The decision of Christian Frederik Carl George Valdemar Axel of Denmark to become Haakon VII of Norway, after the proposal was approved by a referendum in the country, led to a huge change in his wife's life that she didn't necessarily relish but which she embraced wholeheartedly.  By 1914, Maud of Wales had been Queen of Norway for nine years and was already a popular figure in her adopted country.  Her only son, now known as Olav, was eleven years old and the king, queen and heir were often seen publicly supporting typical Norwegian activities, like skiing.  But Maud liked the slightly less traditional as well.  Around a year after becoming queen, she lent her support to work to help unmarried mothers set up by feminist Katti Anker Moller and promoted charities concerned with children and animal welfare.  Then there was her enthusiasm for newer technologies, like photography, and her reputation for designing furniture. While Maud's royal blood helped the Norwegian parliament choose her husband as the country's new king, the consort's enthusiastic participation in the country's sporting and cultural life helped cement the new monarchy.  The queen of Norway in 1914 was working endlessly to make the new royal family work.  And succeeding.

The coronation photograph of King Haakon VII and Queen Maud of Norway - a year before it was taken they had no idea they would end up ruling a new monarchy

And making the image of a royal family work was also the task facing the Queen of the Belgians in 1914. But the reputation of her adopted family needed a lot of help - her king, Albert I, had succeeded a grandfather, Leopold II, who had seen scandal and allegations of cruelty attached to his name.  Elisabeth Gabriele Valerie Marie was only the third queen consort of this still new Belgian monarchy but, thanks to her, it found a stability and popularity that were just beginning to take root in 1914.

Queen Elisabeth of the Belgians helped make her adopted country's monarchy into one of the most popular royal families in Europe

She had been born in Bavaria in 1876 and named after that most romantic of 19th century royals, the Empress Elisabeth of Austria, known to her namesake as aunt Sisi. At the age of 24 she married the heir to the throne of the Belgians and their three children were born in the following six years.  Elisabeth's great advantage as a queen consort in 1914 was her experience of ordinary life.  At a time of great social change across Europe, the Belgian queen had knowledge of what working life was like thanks to her father's career in medicine.  And thanks to Elisabeth's time spent helping her father in his work, she also had a better understanding of the problems of getting good healthcare that faced many.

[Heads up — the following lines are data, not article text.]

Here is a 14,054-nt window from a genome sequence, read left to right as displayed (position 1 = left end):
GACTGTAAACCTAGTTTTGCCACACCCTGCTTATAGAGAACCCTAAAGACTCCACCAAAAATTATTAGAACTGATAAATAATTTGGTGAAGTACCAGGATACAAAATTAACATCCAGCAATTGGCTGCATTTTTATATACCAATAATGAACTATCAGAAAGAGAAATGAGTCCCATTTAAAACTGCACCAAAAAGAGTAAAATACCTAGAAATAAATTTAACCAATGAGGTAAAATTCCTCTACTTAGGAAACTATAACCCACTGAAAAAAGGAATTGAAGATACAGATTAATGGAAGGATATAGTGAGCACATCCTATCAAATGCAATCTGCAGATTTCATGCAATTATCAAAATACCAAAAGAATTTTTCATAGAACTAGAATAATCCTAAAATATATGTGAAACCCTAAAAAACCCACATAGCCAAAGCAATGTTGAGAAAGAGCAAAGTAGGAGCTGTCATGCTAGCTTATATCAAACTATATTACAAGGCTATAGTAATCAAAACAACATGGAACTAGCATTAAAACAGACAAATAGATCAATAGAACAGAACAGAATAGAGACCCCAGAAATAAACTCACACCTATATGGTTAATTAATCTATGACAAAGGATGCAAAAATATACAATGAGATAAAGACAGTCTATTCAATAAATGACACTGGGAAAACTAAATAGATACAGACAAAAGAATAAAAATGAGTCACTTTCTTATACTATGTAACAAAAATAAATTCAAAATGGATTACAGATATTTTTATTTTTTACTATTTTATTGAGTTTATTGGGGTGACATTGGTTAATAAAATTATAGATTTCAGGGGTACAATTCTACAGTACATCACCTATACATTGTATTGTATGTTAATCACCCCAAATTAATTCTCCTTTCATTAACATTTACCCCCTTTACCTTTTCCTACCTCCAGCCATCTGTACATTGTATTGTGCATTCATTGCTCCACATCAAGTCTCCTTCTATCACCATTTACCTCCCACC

Elisabeth with her only daughter, Marie-Jose, briefly Queen of Italy

Elisabeth and her family's great triumph began in 1914 as World War One dawned.  During the Great War, they lived a life so wound up in the war that they became symbols of their country's fight.  In the Second World War, the now dowager queen helped with the evacuation of Jewish children from her country.  But that was all still to come a century ago.  In the years until 1914, Elisabeth had already displayed a great interest in helping poorer people in her adopted country and in establishing better health care.  Her love of the arts was also already obvious.  Elisabeth's work in changing her country's monarchy was only just beginning in 1914 but the seeds of a successful queenship had already been sewn.  

Elisabeth of the Belgians as a young woman - she would become one of the most popular consorts in the country's history and has given her name to the future queen regnant of the country, the present Duchess of Brabant

An understanding of life outside palace walls also helped the consort of Great Britain to successfully change her dynasty's image and secure foundations for her throne that would be tested far sooner than she could ever have imagined.  Mary, consort of George V, began 1914 as a queen and empress but ended it as a woman determined to lead her family in supporting the war effort in a country just starting on the path of a conflict that would change it forever.